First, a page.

dateJanuary 17, 2007
categoryOpera Carolina News
Opera Carolina's first Spanish show
Love. Infidelity. Heartbreak. Thirst for revenge. Where would opera be without them?
Opera Carolina brings them back Jan. 25, 27 and 28 in an incarnation that's a century old, yet new to Charlotte: the company's first opera in Spanish, Manuel de Falla's "La Vida Breve."
The title translates into English as "the short life." You guessed it: Two-timing results in a character's untimely death.
"Vida Breve" will share a double bill with another tale driven by unfaithfulness: Ruggero Leoncavallo's "Pagliacci," which has given opera one of its iconic images -- the clown whose heartbreak wells up in melody. "Pagliacci" -- at about 75 minutes, too brief to stand alone -- was long paired with yet another story of philandering, Pietro Mascagni's "Cavalleria Rusticana." "Cav and Pag," as the duo was known, was a box-office bonanza.
But Opera Carolina breaks up that marriage, giving Pagliacci a fresh partner that's not so well-known. The company hopes to offer veteran operagoers a new experience, and newcomers a reason to experiment.
Much as Opera Carolina has reached out to the African American community with "Porgy and Bess" and "Margaret Garner," the company is courting the area's burgeoning Hispanic population with "Vida Breve," which is set in Spain.
"It diversifies our repertory," says general director James Meena. "And it gives us the opportunity to connect with a growing part of our community."
Audiences know Falla mainly for his dance music, especially his lithe and exuberant "The Three-Cornered Hat." "Vida Breve," too, includes some lusty dances -- part of its climactic wedding celebration.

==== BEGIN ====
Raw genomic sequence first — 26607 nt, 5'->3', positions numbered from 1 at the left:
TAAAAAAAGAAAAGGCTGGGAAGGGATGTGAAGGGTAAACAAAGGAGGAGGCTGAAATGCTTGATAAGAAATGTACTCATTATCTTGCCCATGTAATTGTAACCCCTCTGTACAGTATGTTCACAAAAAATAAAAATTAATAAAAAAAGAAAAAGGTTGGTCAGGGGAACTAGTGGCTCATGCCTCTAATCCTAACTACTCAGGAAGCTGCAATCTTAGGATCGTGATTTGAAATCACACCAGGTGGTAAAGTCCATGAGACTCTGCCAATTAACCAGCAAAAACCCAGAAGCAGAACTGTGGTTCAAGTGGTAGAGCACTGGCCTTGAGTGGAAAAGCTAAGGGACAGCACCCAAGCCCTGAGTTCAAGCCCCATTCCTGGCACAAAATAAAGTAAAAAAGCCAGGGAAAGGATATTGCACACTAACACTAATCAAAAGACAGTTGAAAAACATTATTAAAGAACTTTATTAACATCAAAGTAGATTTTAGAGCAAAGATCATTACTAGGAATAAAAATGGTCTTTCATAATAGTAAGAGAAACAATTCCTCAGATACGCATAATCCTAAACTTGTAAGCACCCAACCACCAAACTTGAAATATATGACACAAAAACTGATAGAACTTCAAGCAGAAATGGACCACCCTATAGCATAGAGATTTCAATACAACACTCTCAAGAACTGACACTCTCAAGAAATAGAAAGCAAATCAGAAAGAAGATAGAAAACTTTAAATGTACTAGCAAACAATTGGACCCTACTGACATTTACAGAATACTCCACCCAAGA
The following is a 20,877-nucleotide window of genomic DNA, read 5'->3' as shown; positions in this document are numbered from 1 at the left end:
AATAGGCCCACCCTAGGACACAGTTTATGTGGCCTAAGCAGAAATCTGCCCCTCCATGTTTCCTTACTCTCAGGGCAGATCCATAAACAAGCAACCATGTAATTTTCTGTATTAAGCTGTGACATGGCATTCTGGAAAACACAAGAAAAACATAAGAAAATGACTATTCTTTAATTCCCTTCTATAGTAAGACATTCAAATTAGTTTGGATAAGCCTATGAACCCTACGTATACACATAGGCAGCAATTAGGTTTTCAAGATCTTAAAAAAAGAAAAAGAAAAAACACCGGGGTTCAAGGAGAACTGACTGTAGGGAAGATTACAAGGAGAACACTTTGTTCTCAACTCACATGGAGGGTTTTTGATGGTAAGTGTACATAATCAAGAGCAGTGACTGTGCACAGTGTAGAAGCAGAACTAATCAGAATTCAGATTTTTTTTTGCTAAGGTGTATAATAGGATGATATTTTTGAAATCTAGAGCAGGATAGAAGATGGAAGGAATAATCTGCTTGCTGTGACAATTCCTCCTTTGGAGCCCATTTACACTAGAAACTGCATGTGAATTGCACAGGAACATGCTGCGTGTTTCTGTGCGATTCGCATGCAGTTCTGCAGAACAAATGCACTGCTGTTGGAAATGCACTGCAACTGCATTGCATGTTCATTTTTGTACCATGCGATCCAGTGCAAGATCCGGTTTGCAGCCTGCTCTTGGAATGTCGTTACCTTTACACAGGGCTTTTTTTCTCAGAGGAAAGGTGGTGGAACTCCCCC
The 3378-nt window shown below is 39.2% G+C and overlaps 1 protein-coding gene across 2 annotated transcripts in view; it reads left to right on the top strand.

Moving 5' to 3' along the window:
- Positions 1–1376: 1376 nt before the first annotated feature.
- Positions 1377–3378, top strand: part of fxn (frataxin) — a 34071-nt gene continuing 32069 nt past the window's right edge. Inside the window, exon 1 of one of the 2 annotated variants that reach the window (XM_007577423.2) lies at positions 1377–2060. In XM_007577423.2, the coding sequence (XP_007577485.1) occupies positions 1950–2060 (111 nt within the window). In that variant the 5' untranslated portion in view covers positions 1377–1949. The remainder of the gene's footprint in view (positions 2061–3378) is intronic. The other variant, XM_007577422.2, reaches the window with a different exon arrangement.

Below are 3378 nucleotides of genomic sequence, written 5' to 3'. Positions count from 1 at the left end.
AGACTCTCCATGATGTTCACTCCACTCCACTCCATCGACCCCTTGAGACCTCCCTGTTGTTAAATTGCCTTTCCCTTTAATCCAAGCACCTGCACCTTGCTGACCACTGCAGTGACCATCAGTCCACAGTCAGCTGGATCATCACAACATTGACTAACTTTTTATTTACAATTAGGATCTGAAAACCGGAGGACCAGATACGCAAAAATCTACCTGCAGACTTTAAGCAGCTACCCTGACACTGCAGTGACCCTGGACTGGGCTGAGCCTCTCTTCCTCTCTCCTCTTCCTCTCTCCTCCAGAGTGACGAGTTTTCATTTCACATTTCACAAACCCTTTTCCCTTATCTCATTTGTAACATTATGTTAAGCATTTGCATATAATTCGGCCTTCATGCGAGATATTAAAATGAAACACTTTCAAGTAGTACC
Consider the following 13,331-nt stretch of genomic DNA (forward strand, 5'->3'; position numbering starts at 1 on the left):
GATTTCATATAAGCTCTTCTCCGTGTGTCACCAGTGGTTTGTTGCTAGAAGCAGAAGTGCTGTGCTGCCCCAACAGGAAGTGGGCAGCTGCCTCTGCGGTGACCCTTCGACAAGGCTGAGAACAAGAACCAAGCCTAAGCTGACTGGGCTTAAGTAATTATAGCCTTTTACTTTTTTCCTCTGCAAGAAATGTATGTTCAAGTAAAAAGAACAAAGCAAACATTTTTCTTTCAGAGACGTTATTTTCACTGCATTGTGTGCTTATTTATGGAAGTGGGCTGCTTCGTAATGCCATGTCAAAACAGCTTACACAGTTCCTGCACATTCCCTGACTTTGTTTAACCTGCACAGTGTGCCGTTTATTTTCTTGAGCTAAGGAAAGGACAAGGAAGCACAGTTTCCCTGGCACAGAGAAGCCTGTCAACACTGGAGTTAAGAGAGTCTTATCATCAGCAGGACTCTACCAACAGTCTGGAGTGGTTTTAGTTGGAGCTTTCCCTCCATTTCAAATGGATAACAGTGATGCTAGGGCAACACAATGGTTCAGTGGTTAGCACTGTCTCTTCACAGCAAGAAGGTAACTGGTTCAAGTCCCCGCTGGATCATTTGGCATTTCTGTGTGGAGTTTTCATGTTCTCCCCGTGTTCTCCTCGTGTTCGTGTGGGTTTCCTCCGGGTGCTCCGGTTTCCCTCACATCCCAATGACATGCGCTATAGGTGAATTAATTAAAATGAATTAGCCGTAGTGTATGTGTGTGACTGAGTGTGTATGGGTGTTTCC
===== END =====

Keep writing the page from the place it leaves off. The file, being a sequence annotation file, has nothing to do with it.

That wedding is crux of the story. The groom, whose family is well-to-to, is having an affair on the side with a young gypsy. The day before he's to marry a fiancee of his own social class, Paco is still telling humble Salud that he loves her. Salud suspects something is awry. When she eavesdrops on the wedding fiesta does the truth hit home.
The party has the opera's zestiest music. A singer entertains the crowd with a tribute to the betrothed, and its flamenco-style warblings are Spanish to the core. The orchestra's rhythms and colors conjure up the clatter of dancers' heels and the flash of skirts. Opera Carolina is enlisting a flamenco singer and the Carolinas Latin Dance Company to spice up the festivities.
Soulfulness and atmosphere are the music's other main ingredients. An offstage chorus laments the hard life of working people. Salud's forebodings about Paco pour out in two heavy-hearted but intense solos. The orchestra's murmurs and swirls evoke the fragrances of a summer night.
"It's a very descriptive opera," said tenor Israel Lozano, who will play Paco.
Lozano, a native of Spain, is one of three Hispanic singers in leading roles. Soprano Olivia Gorra and baritone Luis Ledesma, both from Mexico, are the cast's other links to the opera's heritage.
Ledesma -- who will play Salud's uncle, the angry discoverer of Paco's duplicity -- said singing in their native language helps them understand and project what they're singing about.
"The word for blood is so strong in my language," Ledesma said. He demonstrated by saying it: sangre. It sounded earthy and rich. The rolled r sliced like the serrations on a knife. Someone who didn't know what the word meant might still have sensed its life-and-death import.
Sharing the characters' Hispanic background makes them more tangible, Lozano commented. When Falla wrote "Vida Breve" in the early 1900s, the class barrier between the fictional Paco and Salud was going strong in real-life Spain.
So Lozano thinks Paco isn't necessarily as bad as he may seem.
"At the bottom of his heart, he is in love with Salud," Lozano said. "But socially, he cannot recognize that love, because he would lose all the status. ... And he's being a little selfish."
La Vida Breve and Pagliacci
Opera Carolina makes a double bill of the operas by Manuel de Falla and Ruggero Leoncavallo.
WHEN: 7:30 p.m. Jan. 25, 8 p.m. Jan. 27, 2 p.m. Jan. 28.
WHERE: Belk Theater, Blumenthal Performing Arts Center, 130 N. Tryon St.
DETAILS: 704-372-1000; www.operacarolina.org.